Many important questions about cause and effect are impractical to answer with a randomized experiment. What should we do instead? In this episode we talk about doing causal inference with observational data. Has psychology's historical obsession with internal validity led it, ironically, to think about causal inference in an unsophisticated way? Can formal analytic tools like directed acyclic graphs (DAGs) tell us how to do better studies? Or is their main lesson don't bother trying? How do norms and incentives in publishing help or hurt in doing better causal inference? Plus: We answer a letter about applying to psychology grad school when your background is in data science.
- Thinking Clearly About Correlations and Causation: Graphical Causal Models for Observational Data, by Julia M. Rohrer
- That one weird third variable problem nobody ever mentions: Conditioning on a collider, by Julia Rohrer
- The selection-distortion effect: How selection changes correlations in surprising ways, by Sanjay Srivastava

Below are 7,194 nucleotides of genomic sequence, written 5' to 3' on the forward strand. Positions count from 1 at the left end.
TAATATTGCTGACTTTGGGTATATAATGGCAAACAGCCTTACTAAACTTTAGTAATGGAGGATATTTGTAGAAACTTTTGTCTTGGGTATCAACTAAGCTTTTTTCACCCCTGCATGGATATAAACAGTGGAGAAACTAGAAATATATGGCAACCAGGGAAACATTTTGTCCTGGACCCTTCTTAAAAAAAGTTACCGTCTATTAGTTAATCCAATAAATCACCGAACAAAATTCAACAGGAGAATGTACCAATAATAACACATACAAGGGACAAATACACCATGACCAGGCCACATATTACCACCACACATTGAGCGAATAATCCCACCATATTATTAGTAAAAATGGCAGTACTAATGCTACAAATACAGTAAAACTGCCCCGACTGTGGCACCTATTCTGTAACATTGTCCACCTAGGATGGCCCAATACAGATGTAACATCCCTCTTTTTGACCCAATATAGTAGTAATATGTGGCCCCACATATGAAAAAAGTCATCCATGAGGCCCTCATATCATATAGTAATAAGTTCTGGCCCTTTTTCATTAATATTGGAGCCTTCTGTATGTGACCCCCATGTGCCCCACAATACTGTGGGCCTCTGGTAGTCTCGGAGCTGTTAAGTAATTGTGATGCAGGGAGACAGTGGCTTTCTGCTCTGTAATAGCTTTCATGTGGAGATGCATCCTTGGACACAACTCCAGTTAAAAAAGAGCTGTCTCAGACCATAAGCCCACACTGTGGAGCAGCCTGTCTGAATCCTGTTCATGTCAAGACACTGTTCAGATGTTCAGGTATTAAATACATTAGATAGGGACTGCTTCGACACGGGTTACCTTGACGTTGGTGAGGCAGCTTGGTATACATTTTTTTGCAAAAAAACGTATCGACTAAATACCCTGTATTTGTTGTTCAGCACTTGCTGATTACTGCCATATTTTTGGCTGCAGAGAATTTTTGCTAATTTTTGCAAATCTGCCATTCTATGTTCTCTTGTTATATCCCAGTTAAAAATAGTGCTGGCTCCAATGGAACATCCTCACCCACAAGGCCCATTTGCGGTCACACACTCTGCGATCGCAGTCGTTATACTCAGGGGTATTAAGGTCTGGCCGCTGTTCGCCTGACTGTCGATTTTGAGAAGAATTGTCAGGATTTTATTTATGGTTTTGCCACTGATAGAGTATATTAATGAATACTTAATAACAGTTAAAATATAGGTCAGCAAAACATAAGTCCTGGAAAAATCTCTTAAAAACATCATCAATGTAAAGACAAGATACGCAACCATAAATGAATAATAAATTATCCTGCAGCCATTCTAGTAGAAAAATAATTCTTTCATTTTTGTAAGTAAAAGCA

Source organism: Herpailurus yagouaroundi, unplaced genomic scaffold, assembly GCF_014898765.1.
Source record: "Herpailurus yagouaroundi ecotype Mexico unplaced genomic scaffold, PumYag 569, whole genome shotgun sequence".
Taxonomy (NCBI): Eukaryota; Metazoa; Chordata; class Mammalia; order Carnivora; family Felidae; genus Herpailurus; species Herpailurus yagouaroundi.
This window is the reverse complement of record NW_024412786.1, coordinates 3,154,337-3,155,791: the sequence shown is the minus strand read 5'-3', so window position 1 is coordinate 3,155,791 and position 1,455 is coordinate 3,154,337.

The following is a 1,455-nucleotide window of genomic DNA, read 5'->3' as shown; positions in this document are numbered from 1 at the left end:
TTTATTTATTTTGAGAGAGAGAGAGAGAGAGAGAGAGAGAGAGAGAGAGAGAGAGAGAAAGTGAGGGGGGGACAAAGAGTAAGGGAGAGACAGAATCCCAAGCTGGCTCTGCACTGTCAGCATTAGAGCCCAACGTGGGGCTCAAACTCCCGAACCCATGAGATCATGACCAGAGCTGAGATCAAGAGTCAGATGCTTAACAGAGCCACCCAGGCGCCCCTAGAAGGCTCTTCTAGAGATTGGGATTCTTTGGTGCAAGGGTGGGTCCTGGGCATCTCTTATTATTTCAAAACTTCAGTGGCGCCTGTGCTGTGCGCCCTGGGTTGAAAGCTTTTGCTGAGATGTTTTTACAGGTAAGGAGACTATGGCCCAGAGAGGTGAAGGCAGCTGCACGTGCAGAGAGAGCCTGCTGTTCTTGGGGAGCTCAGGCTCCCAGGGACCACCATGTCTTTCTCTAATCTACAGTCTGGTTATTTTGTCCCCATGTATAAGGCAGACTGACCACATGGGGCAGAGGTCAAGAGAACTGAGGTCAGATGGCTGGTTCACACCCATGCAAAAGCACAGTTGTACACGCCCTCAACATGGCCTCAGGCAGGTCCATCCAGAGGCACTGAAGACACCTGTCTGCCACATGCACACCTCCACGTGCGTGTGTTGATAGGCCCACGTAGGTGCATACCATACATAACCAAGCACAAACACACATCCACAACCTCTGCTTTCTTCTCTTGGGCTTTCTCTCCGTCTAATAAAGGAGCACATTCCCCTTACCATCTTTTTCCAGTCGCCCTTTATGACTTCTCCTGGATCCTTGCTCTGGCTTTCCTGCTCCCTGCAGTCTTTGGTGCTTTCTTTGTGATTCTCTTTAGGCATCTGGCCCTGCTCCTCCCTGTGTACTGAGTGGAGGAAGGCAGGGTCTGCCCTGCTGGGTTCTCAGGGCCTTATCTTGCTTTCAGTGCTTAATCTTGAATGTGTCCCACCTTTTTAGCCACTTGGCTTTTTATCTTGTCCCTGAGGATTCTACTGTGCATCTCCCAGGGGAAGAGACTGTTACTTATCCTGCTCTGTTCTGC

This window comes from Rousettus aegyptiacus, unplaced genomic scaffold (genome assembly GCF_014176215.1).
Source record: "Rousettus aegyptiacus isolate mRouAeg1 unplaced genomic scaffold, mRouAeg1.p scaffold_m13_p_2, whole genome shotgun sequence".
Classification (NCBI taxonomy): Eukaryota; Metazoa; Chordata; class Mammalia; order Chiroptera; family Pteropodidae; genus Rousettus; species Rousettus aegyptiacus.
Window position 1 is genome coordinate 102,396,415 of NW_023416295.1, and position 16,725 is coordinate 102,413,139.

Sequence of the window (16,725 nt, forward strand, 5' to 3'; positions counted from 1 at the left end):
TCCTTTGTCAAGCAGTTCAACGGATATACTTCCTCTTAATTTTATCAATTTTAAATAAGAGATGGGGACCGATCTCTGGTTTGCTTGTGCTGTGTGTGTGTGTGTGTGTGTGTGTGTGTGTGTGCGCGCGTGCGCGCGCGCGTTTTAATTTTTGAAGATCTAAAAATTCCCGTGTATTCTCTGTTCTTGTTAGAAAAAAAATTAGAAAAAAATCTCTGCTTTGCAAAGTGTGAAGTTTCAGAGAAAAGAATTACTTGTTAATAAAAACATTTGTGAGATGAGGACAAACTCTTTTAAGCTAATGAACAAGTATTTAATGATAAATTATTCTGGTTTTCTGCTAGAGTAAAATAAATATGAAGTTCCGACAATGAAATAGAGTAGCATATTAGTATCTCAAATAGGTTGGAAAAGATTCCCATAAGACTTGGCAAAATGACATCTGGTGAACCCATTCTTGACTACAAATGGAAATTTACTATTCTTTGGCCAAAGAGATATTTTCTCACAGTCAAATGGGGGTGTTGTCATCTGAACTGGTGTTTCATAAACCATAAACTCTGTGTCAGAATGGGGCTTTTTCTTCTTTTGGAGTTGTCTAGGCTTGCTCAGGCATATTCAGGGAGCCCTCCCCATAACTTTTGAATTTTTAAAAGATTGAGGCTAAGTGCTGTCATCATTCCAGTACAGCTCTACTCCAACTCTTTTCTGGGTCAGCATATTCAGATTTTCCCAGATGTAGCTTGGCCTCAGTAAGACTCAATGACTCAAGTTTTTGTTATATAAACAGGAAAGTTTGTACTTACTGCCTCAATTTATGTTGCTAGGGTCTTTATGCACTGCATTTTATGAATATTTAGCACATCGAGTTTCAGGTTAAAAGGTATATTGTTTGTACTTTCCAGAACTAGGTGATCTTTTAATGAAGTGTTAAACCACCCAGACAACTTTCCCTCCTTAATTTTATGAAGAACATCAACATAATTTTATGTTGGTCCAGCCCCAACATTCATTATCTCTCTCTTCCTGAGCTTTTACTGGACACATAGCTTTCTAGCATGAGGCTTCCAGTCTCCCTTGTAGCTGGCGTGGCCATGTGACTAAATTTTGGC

The Black Goat is hosted by Sanjay Srivastava, Alexa Tullett, and Simine Vazire. Find us on the web at www.theblackgoatpodcast.com, on Twitter at @blackgoatpod, on Facebook at facebook.com/blackgoatpod/, and on instagram at @blackgoatpod. You can email us at firstname.lastname@example.org. You can subscribe to us on iTunes or Stitcher.
Our theme music is Peak Beak by Doctor Turtle, available on freemusicarchive.org under a Creative Commons noncommercial attribution license. Our logo was created by Jude Weaver.
This is episode 76. It was recorded on March 16, 2020.